Day 3 Pictures: Through to Laramie

Leaving Salt Lake City at 7am, we stopped for coffee and headed up into the Wasatch Mountains.  Shortly thereafter, traffic slowed to a stop, and it looked like there was a massive landslide in progress.

 

Luckily, this was planned blasting from construction/mining that was going on in the area and we were shortly on our way.  At elevation, it was cold ~40F, and signs of fall were in the air, with the trees changing.  Living in CA for close to 4 years now, I tend to forget about the seasonal changes and am always delighted by the reminder.

 

Crossing into Wyoming, shortly thereafter, we finally got a picture of the state sign along the highway:

But in Wyoming, they like to drive a bit faster, and we had one particular gentleman not too happy with our choice to drive a battery saving 62mph.

The backup camera (which you can call up on the screen at any time) allows you to document the aggressive nature of tailgaters.  Mind you, I’m not advocating for you to take a photo of the backup camera screen while driving.  Just like the great features available on the touch screen, be smart about operating them while driving.

One of the things we’ve been noticing on the trip is how many people go flying past us, only to repass us again as we’re able to stay on the road while they fill up.  Turtle and the hare scenario, I guess. Gas stations still come in handy though, for a caffeinated drink or a bathroom break.

Another interesting note, on the way into Laramie, we ran the battery down to below 50 miles of range, at which point, the battery indicator turns yellow.  Wonder when it will turn red (I hope to be at or near a charging point at that point).

 

 

Advertisements

6 thoughts on “Day 3 Pictures: Through to Laramie

  1. Hopefully, in a few years, there will be Tesla superchargers lined up along the major traffic arteries of our country. This will mean one can drive at the speed limit (70 – 80 mph) without reducing the time it takes to reach ones destination and without annoying other drivers on the road trying to get around you. Today, per my calculations, using 50 amp (40 actually drawn or 9 kW) RV outlets, the optimal speed is around 50 mph. Supercharging at 90 kW or so, the optimal speed is as fast as you can drive (up to around 120 mph), and is not affected by charging speed.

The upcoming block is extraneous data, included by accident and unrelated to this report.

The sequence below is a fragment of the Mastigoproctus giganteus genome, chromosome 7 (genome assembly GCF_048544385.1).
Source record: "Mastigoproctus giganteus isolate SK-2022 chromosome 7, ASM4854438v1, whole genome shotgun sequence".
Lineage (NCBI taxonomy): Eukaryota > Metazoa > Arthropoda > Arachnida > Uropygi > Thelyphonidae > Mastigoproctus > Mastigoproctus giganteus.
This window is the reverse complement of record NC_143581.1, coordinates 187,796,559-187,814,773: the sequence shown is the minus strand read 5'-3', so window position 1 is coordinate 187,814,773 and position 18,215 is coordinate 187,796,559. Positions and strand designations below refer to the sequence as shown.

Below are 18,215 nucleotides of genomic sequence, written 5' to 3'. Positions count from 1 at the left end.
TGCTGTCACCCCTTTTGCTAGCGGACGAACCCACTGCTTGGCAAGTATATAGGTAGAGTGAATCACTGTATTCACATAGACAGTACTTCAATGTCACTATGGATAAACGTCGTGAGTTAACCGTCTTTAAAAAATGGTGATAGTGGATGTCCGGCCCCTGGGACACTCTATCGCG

2. I understand from another poster on the forum that when the battery indicator turns yellow, the max battery output is also limited (i.e. acceleration is limited to preserve what’s left in the battery and attempt to extend range. When it turns red, there is further reduction in acceleration and battery output. I don’t recall the metrics though. You can read about it in the thread “Lessons Learned”, IIRC.

  3. I’m also curious whether you’ve seen any Tesla Supercharge sites. If TM is about to announce this month, I’d expect that there would be a few in the works already (maybe I’m hoping this is the case).

    • Supply and Demand,
      I suspect that if enough people start taking advantage of RV parks on the E – W routes, someone will start putting in Superchargers.

  4. If they just put them on 1-80 east west that would be a big thing, They don’t even need them everywhere, but, 1or 2 in Montana, Nebraska and Kansas would do a lot. Those are just big old empty states and being able to bullet through at 80 MPH would do a lot for owner enjoyment.

Leave a Reply

Fill in your details below or click an icon to log in:

WordPress.com Logo

You are commenting using your WordPress.com account. Log Out / Change )

Twitter picture

You are commenting using your Twitter account. Log Out / Change )

Facebook photo

You are commenting using your Facebook account. Log Out / Change )

Google+ photo

You are commenting using your Google+ account. Log Out / Change )

Connecting to %s